|Ahead of print
|Pathological changes in COVID-19 pneumonia on limited post-mortem sampling of lung: A saga of inflammation and thrombosis
Abhishek Goyal1, Yogesh Niwariya2, Garima Goel3, Deepti Joshi3, Saurabh Saigal4, Druva Vinay Gella1
1 Department of Pulmonary Medicine, AIIMS Bhopal, Bhopal, Madhya Pradesh, India
2 Department of CTVS, AIIMS Bhopal, Bhopal, Madhya Pradesh, India
3 Department of Pathology and Lab Medicine, AIIMS Bhopal, Bhopal, Madhya Pradesh, India
4 Department of Anesthesia, AIIMS Bhopal, Bhopal, Madhya Pradesh, India
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|Date of Submission||21-Sep-2020|
|Date of Decision||14-Feb-2021|
|Date of Acceptance||06-Oct-2021|
|Date of Web Publication||26-May-2022|
| Abstract|| |
We describe three postmortem open lung-biopsy findings among patients with COVID-19 pneumonia who were on anticoagulant therapy. The spectrum of histopathological findings included lung inflammation in the form of diffuse alveolar damage (DAD) in exudative and organizing phases, with or without pulmonary artery thrombosis in different stages of evolution. This spectrum of inflammation and thrombosis may be indicative of a natural history of severe COVID-19 pneumonia or demonstrative of variation in therapeutics.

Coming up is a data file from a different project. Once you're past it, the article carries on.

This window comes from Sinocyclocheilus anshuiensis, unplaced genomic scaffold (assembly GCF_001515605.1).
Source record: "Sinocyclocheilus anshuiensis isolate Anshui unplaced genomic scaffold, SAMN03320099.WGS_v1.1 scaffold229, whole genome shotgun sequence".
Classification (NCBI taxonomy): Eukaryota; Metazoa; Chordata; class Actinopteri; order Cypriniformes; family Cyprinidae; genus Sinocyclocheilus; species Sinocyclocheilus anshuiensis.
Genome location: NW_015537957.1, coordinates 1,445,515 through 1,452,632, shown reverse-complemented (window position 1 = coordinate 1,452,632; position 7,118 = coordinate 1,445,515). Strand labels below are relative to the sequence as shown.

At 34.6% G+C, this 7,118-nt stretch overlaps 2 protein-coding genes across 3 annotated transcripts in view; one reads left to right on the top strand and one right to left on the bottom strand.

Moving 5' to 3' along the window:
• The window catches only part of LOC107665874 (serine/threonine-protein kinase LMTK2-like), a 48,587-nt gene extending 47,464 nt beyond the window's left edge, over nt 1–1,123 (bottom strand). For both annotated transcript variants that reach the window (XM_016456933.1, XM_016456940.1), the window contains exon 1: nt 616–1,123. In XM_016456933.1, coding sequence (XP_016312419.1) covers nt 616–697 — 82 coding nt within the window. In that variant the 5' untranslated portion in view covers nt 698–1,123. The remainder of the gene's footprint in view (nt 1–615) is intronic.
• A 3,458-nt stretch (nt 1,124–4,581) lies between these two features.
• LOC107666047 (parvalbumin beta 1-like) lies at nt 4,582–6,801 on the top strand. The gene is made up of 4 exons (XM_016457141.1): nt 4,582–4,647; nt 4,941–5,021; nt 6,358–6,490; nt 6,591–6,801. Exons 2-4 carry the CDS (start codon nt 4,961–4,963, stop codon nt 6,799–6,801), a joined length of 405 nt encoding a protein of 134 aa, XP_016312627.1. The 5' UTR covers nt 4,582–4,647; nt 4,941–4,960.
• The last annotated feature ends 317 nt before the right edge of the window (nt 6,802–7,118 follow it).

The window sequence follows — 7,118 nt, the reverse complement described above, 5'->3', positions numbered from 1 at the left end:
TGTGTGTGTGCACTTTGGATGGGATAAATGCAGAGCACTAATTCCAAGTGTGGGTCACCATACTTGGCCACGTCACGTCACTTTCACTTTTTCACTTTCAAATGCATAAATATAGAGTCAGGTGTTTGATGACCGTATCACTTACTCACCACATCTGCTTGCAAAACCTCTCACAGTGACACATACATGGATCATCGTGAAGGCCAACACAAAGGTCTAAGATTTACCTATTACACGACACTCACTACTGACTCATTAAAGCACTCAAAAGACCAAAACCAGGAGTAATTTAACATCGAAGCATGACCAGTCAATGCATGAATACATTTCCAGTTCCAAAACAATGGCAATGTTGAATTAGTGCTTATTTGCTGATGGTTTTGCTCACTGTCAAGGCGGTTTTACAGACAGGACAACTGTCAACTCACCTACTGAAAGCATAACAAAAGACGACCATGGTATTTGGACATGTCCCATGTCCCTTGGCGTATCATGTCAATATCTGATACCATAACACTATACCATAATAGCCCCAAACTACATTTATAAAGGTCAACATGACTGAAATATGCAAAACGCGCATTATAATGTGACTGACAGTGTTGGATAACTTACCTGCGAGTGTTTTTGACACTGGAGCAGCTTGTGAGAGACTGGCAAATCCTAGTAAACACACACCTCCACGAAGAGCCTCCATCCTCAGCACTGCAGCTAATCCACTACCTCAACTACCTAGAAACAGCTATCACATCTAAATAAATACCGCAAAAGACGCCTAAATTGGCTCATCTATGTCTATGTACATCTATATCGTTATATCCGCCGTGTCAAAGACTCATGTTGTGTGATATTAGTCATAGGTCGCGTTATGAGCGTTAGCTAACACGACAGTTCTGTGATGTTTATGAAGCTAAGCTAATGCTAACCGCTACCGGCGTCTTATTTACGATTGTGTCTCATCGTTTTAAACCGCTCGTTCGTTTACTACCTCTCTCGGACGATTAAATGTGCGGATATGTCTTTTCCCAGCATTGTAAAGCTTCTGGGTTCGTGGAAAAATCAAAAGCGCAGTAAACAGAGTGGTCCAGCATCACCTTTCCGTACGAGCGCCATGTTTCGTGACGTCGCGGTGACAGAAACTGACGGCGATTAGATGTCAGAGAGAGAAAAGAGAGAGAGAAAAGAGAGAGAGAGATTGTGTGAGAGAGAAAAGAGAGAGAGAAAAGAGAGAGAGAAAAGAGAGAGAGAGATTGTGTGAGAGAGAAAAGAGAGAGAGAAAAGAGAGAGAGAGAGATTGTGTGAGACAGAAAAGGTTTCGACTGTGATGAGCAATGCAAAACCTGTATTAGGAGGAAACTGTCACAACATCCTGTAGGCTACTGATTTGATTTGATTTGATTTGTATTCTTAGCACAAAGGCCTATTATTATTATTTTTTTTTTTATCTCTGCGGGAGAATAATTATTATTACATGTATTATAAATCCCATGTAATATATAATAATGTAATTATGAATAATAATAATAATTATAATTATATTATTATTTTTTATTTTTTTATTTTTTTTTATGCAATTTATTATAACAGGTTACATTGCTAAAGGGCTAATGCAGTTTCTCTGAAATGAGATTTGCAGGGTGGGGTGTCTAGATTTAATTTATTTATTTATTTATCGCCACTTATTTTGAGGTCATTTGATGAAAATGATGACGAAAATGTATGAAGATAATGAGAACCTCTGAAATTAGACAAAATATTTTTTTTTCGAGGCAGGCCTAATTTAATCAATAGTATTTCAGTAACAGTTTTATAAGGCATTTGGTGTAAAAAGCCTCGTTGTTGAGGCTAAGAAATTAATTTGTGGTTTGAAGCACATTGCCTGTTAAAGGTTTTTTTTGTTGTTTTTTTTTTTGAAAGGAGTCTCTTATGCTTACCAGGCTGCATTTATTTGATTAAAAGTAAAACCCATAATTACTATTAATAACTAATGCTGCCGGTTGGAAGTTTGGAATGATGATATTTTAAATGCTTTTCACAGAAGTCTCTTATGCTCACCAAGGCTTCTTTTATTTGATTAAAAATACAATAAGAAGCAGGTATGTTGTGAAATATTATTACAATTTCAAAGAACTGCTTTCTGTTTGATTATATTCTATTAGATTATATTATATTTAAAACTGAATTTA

Keywords: Anticoagulation, ARDS, COVID-19, pulmonary artery, thrombi
|How to cite this URL:|
Goyal A, Niwariya Y, Goel G, Joshi D, Saigal S, Gella DV. Pathological changes in COVID-19 pneumonia on limited post-mortem sampling of lung: A saga of inflammation and thrombosis. Indian J Pathol Microbiol [Epub ahead of print] [cited 2022 Jul 2]. Available from: https://www.ijpmonline.org/preprintarticle.asp?id=345853
| Introduction|| |
As of May 15, 2020, more than 4 million confirmed cases of COVID-19 infection, including more than 285,000 deaths, have been reported. With a fatality rate of approximately 3% and a median R0 value of 5.7, it has become a challenge for mankind in a short time span. Novel coronavirus infection is a spectrum, ranging from asymptomatic or mildly symptomatic infected individuals to those with moderate and severe disease. Individuals with severe disease clinically have acute respiratory distress syndrome (ARDS) and have a happy–hypoxemic state. Although this state is attributed to microcirculatory abnormalities, there is very limited data on pulmonary pathological changes in severe COVID-19 pneumonia.
Viral pneumonias are characterized by alveolar and interstitial inflammation. Severe COVID-19 infection however has intense systemic inflammation, also known as a cytokine storm. This causes endothelial damage, leading to platelet aggregation and a procoagulant state by tissue factor pathway activation., Such activation of the coagulation system is also described in Ebola, HIV, and dengue virus infections. Although anticoagulants are being used in patients with COVID-19 pneumonia, its targets and duration remain unclear. In a study from Italy, it was reported that despite prophylactic anticoagulation, 22% of the COVID-19 patients developed deep venous thrombosis (DVT). We performed a post-mortem lung biopsy in three patients with COVID-19 pneumonia, who died despite being on anticoagulant therapy.